Our new agent friend was pale by now. We all weighed in and unanimously agreed that the best part of being an agent boiled down to this: We all felt free—free to take on what we wanted, free to push our passion projects as hard as we could, free to make our own hours or take time off. Or, as one of us said, “Go to sample sales in the middle of the day.” Or therapy.

Scissors. I am a word nerd. I love language. I have an MFA in poetry, which means I dropped nearly twenty thousand dollars on sonnets and villanelles. The first time I wrote flap copy for a book, you’d have thought I was composing the Magna Carta, that’s how seriously I took the job. There is nothing about the editorial process that doesn’t fascinate me.

When I was an editorial assistant, I would make a copy of the manuscript my boss was working on and edit it. Then I would surreptitiously compare my notes to his. I was astonished at how much I missed; this was how I learned line editing. I had done this for a few books when he noticed what I was up to. After that we compared notes together. Eventually, I would catch most of the things he pointed out to the writer. Once in a great while, I’d catch something he’d missed. It was an amazing feeling. This was the first sign that I really loved editing and might be good at it. Great editing boils down to paying extremely close attention and then communicating your thoughts to the writer in a way that motivates and elevates. Demoralized writers don’t tend to thrive.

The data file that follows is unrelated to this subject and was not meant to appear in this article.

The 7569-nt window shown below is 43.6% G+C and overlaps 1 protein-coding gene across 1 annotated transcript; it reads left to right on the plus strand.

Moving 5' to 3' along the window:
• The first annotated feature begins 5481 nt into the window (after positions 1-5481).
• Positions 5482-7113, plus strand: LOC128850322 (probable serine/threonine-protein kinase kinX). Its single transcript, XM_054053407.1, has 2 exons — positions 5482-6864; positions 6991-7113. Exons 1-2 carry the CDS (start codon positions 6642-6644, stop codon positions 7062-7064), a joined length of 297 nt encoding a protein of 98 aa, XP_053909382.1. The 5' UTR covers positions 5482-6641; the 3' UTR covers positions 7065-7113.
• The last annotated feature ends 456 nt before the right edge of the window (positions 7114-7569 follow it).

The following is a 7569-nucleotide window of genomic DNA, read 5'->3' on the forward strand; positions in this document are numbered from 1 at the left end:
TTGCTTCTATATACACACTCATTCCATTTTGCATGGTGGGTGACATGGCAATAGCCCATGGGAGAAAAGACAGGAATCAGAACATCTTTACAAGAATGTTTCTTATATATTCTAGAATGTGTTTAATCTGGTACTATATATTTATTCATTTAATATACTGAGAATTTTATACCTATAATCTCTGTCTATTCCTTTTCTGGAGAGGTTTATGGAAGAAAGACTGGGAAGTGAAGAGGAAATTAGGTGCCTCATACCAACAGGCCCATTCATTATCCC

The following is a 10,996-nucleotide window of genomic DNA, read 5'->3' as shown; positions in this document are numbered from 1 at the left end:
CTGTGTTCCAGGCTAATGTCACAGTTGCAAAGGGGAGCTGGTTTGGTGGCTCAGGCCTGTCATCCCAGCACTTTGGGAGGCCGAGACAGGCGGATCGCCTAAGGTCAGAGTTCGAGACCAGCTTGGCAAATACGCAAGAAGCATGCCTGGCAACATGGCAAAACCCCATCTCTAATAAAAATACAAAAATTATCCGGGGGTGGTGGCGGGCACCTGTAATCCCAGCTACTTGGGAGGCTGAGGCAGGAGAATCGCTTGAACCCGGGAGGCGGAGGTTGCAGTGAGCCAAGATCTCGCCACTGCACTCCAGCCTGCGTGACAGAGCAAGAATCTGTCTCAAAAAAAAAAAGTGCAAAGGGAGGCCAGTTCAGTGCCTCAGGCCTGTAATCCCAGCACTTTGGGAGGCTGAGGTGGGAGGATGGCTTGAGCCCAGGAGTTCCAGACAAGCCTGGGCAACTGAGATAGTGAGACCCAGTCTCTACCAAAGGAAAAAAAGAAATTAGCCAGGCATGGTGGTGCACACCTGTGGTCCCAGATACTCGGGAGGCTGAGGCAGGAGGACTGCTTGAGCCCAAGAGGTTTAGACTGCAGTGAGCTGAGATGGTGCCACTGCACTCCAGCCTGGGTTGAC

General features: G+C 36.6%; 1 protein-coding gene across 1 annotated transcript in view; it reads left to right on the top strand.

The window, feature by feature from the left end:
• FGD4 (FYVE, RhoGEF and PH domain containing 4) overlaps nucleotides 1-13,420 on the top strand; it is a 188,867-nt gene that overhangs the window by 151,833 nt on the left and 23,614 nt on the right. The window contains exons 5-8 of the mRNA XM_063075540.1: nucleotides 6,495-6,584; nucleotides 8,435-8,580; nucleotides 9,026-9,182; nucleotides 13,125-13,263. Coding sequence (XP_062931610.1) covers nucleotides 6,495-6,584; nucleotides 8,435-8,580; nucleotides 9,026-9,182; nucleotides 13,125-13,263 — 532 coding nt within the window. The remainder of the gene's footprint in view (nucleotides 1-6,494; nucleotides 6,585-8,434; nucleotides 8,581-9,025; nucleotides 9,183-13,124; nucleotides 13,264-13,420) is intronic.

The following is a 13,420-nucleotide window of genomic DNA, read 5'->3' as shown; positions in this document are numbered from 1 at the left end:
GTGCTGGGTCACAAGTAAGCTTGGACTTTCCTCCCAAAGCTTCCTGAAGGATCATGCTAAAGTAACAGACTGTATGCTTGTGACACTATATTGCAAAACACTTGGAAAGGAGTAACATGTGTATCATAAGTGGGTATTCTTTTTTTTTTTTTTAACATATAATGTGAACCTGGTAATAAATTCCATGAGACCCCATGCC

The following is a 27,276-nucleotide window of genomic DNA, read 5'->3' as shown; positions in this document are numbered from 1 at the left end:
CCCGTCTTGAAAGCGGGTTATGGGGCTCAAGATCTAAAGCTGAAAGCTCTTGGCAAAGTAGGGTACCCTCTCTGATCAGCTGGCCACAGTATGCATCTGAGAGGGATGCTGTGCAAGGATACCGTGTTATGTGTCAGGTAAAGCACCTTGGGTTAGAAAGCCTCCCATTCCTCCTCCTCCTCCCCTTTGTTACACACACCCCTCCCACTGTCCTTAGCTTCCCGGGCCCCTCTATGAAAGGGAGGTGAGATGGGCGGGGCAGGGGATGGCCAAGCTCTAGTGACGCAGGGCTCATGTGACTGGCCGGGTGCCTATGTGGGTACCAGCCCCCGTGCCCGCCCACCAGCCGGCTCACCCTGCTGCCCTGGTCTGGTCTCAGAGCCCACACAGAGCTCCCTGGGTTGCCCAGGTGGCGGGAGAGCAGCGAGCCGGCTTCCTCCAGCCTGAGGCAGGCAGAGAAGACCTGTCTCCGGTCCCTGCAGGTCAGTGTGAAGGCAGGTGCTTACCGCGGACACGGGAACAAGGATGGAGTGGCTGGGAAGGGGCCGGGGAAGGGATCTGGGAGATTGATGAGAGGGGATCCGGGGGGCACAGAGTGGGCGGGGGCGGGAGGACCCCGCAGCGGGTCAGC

Then I worked for an editor in chief who was obsessed with blueprints and architecture. He’d structure books within an inch of their lives and expected his editors to do so as well. I learned a lot from him, but I also learned what not to do. I’ve come to believe that structure emanates organically from the pages and suggests itself the way patterns do through poems. Often, structuring a book is one of the most difficult things for writers to do. They are staring at themselves too closely in the mirror most of the time. My greatest happiness as an editor (and still as an agent) is to figure out structure: how many chapters, how many parts, how much variation, where are the key breaks in the book, what is the tense and point of view. I love helping a writer make a transition seamless that once seemed rocky, or take a leap in time and place to striking dramatic effect. Teasing out the themes, and sometimes even finding the meaning—these are the moments when you and your author are humming, and it’s amazing. I also love coming up with titles. It’s like being in a batting cage. For me, a home-run title is original, unforgettable; the more you read the book, the more right the title feels. Bonus: You come upon the sentence where the title comes from while reading, and it feels like the whole world makes sense.